Lucent Technologies Inc. is introducing a feature server for carriers that will integrate IP phone calls, calendaring, instant messaging, e-mail and other applications to create new voice-data services.
Called Enhanced Business Services (EBS) 2.0, the software runs on Sun servers and sits in service provider networks, where it provides instructions to other network devices to create complex services.
Such services include follow-me messaging that would, for example, let a person receive notification that an important e-mail has arrived at his workstation via an automated call to the phone where that person is suspected to be. Lucent says it will introduce more features on the server platform roughly every quarter. Through interfaces with other network gear, the technology also supports the well-known Centrex services that mimic the functions of a corporate PBX.
The new server will pit Lucent against vendors such as Alcatel SA, Cisco Systems Inc., Nortel Networks Corp., Sylantro Systems Corp. and Santara Systems Inc.
Use of this type of IP phone service requires customers to connect to an IP service network, but not necessarily the Internet. They could run both voice and data over one link to the provider’s network, making it possible to save money by eliminating separate voice and data lines. If customers buy an IP Centrex service they also can eliminate the need to own a PBX.
The EBS 2.0 feature server includes e-mail, calendar and follow-me, or presence, software supplied by Sun via a partnership, says Ken Arndt, product marketing director for EBS.
EBS 2.0 must work in tandem with another piece of Lucent equipment called iMerge Centrex Feature Gateway, a gateway between IP telephony networks and the Centrex feature software that is part of Class 5 switches. IMerge enables use of Centrex software on Class 5 switches to supply PBX-like features to voice phone calls running over IP nets.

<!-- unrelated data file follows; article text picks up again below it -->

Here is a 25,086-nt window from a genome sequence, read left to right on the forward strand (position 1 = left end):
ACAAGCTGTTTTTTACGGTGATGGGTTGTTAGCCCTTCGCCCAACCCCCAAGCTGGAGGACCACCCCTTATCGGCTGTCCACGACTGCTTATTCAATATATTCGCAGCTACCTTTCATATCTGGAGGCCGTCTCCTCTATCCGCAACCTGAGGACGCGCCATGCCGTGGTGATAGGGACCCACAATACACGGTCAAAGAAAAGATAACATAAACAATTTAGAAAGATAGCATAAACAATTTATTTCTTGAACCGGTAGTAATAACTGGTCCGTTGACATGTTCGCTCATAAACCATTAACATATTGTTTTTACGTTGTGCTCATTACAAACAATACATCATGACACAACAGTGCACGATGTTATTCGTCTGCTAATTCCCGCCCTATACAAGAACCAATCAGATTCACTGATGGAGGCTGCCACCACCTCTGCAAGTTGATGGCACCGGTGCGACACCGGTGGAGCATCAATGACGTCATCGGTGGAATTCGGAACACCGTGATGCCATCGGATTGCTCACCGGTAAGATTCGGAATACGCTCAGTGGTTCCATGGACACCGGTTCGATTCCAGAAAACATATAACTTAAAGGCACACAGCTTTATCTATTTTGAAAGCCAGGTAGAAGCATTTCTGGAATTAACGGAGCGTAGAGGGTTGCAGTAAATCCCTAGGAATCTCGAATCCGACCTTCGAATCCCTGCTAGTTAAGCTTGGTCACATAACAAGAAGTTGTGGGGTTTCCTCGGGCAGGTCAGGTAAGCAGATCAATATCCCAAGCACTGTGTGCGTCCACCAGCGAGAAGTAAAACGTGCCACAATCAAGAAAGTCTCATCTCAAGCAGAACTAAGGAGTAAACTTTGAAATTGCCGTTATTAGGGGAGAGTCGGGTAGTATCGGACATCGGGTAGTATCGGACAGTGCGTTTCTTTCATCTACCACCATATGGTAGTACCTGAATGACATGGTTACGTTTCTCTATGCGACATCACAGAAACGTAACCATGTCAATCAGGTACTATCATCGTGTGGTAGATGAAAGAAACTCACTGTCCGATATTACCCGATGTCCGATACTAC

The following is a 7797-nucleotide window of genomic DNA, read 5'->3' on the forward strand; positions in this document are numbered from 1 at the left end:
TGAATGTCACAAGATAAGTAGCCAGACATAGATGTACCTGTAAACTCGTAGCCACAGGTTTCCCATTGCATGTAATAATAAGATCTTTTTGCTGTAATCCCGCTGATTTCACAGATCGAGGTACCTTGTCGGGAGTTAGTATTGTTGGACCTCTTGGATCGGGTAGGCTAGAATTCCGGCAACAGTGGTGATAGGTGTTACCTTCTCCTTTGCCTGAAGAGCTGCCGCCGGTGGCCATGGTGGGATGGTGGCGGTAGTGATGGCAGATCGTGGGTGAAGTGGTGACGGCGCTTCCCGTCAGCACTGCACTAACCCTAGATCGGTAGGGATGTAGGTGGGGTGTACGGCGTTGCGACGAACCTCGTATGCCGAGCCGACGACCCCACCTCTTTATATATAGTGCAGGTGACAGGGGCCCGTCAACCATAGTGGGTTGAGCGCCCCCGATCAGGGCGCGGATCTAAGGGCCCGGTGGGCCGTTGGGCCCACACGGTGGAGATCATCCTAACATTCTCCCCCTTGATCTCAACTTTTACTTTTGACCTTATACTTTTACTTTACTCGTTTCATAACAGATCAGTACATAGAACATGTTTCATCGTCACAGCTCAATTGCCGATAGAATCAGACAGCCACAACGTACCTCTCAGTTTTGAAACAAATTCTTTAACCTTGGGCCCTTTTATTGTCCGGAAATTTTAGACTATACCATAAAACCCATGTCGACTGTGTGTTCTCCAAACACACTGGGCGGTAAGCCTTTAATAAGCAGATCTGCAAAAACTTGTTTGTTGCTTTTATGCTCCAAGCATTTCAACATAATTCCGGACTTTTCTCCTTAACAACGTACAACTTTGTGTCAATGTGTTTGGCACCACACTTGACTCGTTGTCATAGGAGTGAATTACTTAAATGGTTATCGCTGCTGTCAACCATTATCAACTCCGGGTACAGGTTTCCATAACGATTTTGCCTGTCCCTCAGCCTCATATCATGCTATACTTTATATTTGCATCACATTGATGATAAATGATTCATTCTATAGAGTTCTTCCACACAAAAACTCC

Arndt says Lucent plans to create interfaces so EBS 2.0 can connect directly with softswitches, the server-based gear that provides the functionality of traditional carrier voice circuit switches.
To use a service based on EBS 2.0, a customer logs on to a secure Web site where he is presented with a page of the services for which he has signed up. He then clicks on the service, such as voice conferencing. The customer chooses the parties to include in the call, and EBS 2.0 coordinates the network elements needed to complete it.
The jury is out on how popular these IP-based services will be, says Lisa Pierce, a research fellow for Giga Information Group and a Network World columnist. “How many multimedia applications will be offered by carriers and adopted by customers over the next three to five years? Nobody knows,” Pierce says.
But she notes that these application servers let carriers migrate toward IP without getting rid of existing equipment. “This is very important to keeping the cost of convergence down,” Pierce says.
While Lucent has yet to announce any customers for EBS 2.0, it says that within months it will reveal that a regional Bell operating company is deploying the server, Arndt says. SBC Communications Inc. uses Lucent gear already to support IP Centrex services via the iMerge platform.
Initially, Lucent designed EBS to sit on corporate sites and to be owned by businesses. But the company found that customers didn’t want the added expense of buying the equipment. But even if they buy a service, they do so without signing away control of their corporate databases. EBS 2.0 lets carriers tap into customer-located Lightweight Directory Access Protocol databases to gather needed IP address and phone number information, giving customers the ability to control security for the databases.